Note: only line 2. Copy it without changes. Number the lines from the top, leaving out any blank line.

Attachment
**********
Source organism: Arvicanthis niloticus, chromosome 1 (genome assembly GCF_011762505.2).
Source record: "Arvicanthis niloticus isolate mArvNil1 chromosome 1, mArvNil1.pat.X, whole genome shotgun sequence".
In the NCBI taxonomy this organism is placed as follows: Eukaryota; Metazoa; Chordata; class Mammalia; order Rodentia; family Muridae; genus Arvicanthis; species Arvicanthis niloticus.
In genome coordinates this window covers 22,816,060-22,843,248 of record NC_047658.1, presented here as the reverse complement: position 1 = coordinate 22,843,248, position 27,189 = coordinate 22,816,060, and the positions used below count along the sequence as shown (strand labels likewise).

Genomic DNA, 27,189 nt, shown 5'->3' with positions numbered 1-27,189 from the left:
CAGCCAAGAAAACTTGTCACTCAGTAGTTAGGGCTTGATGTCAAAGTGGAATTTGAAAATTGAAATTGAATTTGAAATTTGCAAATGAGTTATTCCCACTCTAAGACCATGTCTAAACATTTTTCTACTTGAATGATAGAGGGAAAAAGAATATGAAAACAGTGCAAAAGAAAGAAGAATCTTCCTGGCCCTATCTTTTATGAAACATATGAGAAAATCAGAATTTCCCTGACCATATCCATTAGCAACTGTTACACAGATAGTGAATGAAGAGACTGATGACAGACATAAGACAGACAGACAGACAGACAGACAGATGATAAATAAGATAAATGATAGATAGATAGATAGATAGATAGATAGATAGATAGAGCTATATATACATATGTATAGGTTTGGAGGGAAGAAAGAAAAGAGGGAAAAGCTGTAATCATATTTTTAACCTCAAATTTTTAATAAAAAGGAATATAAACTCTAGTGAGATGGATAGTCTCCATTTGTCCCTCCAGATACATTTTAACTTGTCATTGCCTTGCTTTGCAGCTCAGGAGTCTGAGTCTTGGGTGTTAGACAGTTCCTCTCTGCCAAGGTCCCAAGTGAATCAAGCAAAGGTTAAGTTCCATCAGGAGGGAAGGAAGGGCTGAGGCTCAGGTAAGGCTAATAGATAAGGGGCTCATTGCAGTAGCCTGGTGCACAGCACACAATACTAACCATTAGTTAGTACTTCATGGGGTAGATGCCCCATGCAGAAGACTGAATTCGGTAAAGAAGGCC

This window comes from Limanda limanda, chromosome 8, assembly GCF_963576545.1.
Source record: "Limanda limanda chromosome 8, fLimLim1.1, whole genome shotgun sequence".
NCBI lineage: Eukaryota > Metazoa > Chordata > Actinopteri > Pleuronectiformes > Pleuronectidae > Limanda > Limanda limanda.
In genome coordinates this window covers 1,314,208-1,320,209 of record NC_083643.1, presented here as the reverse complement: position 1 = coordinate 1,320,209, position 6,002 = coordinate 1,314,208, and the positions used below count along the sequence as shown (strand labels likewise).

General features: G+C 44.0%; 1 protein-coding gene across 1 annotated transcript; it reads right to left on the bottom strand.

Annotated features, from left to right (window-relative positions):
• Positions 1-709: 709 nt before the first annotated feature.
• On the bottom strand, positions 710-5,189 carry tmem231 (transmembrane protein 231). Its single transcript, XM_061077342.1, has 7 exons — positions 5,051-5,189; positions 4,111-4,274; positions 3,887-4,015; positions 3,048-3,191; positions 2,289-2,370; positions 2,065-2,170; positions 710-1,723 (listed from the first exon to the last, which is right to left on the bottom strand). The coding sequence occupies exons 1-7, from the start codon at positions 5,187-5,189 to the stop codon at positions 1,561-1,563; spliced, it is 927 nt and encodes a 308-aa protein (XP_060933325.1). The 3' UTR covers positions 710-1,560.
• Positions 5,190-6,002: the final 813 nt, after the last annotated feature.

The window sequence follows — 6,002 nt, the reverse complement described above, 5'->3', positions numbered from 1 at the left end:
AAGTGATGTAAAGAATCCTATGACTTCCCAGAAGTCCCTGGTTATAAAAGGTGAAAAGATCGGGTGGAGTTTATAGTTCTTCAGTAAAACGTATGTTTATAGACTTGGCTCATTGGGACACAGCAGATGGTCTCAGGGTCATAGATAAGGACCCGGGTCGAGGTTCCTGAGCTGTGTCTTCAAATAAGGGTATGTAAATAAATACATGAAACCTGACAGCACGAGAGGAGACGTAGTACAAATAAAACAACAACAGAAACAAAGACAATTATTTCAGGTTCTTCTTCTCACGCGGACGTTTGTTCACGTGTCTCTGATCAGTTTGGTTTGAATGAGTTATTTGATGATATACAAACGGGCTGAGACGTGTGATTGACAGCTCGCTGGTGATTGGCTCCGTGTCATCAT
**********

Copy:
Source record: "Arvicanthis niloticus isolate mArvNil1 chromosome 1, mArvNil1.pat.X, whole genome shotgun sequence".